As you may have read, Sarah got a “tattoo” on Saturday. It’s a simple henna tattoo, with a complex and meaningful backstory. A sun, symbolizing her dad, a moon, symbolizing her mother, and seven stars, symbolizing Drew. These three celestial objects imprinted on her forearm remind her of a connection to those she’s lost.
While not permanent, it will last at least a week or two...kind of like a prototype for the real thing. She will see it every day, and be reminded of those three losses. She’ll also be reminded of the people they symbolize, and the life she experienced with them.
That’s the dichotomy of “memorial” tattoos. It doesn’t matter if it is simply a person's name in tiny block letters, a quote that connects to the person lost, or an abstract collection of drawn objects that have meaning behind them. They serve to honor who said person was, but they also can sometimes serve only as a reminder that the person is no longer physically present.
I personally have a simple memorial tattoo that I got soon after Megan’s death, and another that has evolved into a memorial tattoo posthumously. My very first writing here, over 4 years ago introducing myself and telling my story, begins with describing that posthumous tattoo.
If you haven’t read it, I have a tattoo on my forearm that simply says “Until my dying day…”. It used to be completed on Megan’s forearm, stating “...until my last breath”.
She has since taken her last breath.
Even though the official, post-death tattoo is very specifically intended to honor her (It’s “Breathe Easy”, with her death date underneath), the one we got together, 8 months before her death is the one that will always mean more. It’s the one that will never again be complete. It will never be easy to describe when someone asks about it, for me, or for the person asking that will now get an explanation of her disease and succumbing to it.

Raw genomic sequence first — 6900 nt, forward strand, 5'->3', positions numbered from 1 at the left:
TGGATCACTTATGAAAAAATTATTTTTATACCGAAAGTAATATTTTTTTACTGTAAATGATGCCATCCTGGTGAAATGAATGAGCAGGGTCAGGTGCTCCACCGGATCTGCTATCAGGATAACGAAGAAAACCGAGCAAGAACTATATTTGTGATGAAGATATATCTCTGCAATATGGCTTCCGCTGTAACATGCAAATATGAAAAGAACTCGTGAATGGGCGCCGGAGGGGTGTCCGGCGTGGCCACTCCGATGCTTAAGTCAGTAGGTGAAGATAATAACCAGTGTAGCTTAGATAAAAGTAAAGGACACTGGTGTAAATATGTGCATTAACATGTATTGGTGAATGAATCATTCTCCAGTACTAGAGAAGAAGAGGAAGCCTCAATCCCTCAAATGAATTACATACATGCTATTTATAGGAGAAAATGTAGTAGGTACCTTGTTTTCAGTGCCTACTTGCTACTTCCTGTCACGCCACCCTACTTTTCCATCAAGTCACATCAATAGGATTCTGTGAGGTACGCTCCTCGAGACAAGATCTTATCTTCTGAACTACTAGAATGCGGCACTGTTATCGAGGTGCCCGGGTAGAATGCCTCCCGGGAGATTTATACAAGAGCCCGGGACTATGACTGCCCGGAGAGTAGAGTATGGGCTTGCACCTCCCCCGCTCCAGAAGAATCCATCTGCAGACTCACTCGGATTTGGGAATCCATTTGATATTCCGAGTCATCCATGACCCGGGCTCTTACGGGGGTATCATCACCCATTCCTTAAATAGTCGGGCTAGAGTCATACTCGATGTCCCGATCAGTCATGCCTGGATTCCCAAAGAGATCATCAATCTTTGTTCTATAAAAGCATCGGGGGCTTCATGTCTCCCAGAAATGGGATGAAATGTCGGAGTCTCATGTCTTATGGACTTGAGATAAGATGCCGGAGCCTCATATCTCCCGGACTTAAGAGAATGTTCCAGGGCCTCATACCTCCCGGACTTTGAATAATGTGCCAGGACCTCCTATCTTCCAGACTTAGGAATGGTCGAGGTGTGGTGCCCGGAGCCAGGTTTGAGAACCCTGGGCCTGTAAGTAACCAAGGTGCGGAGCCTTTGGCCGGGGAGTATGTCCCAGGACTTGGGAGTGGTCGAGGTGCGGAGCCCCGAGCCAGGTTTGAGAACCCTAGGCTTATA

My side of the tattoo will always have “...” as a sort of a “to be continued” that never will be.
It was never intended to be a memorial to Megan. It was meant to be a reminder for both of us to our wedding vows. Of our dedication and commitment to each other. They were wedding bands that we couldn’t take off, tarnish, break, or lose. I still wear it, although my wedding band was removed long ago.
Even more than the saying itself, the three dots at the end have come to symbolize more than I ever could have imagined. What I initially used as a way to break the ice when I was introducing myself to the widowed world long ago has become an enduring, visual reminder that what once felt complete has an as-of-yet unwritten ending.
Although it may not mean the same to her, when Sarah got those symbols on her arm the other day, I personally got meaning out of them. Megan’s absolute favorite comfort object was a little stuffed moon that she got when she was a child. It went with her on every hospital stay, and it is still in Shelby’s room to this day. I may be stretching the next one a bit with the sun, but her hanging on our wall in the living room is a framed, cross-stitched piece that has Megan’s favorite song to sing to Shelby: “You are my Sunshine”
Ultimately though, the biggest meaning I garnered from Sarah’s “new ink” was the seven stars. For her, it symbolizes her love for Drew. The seven shooting stars that she and Drew witnessed together at the start of their relationship. She may not have even thought of it at the time, but Megan had seventeen tattoos.
Of which seven were stars.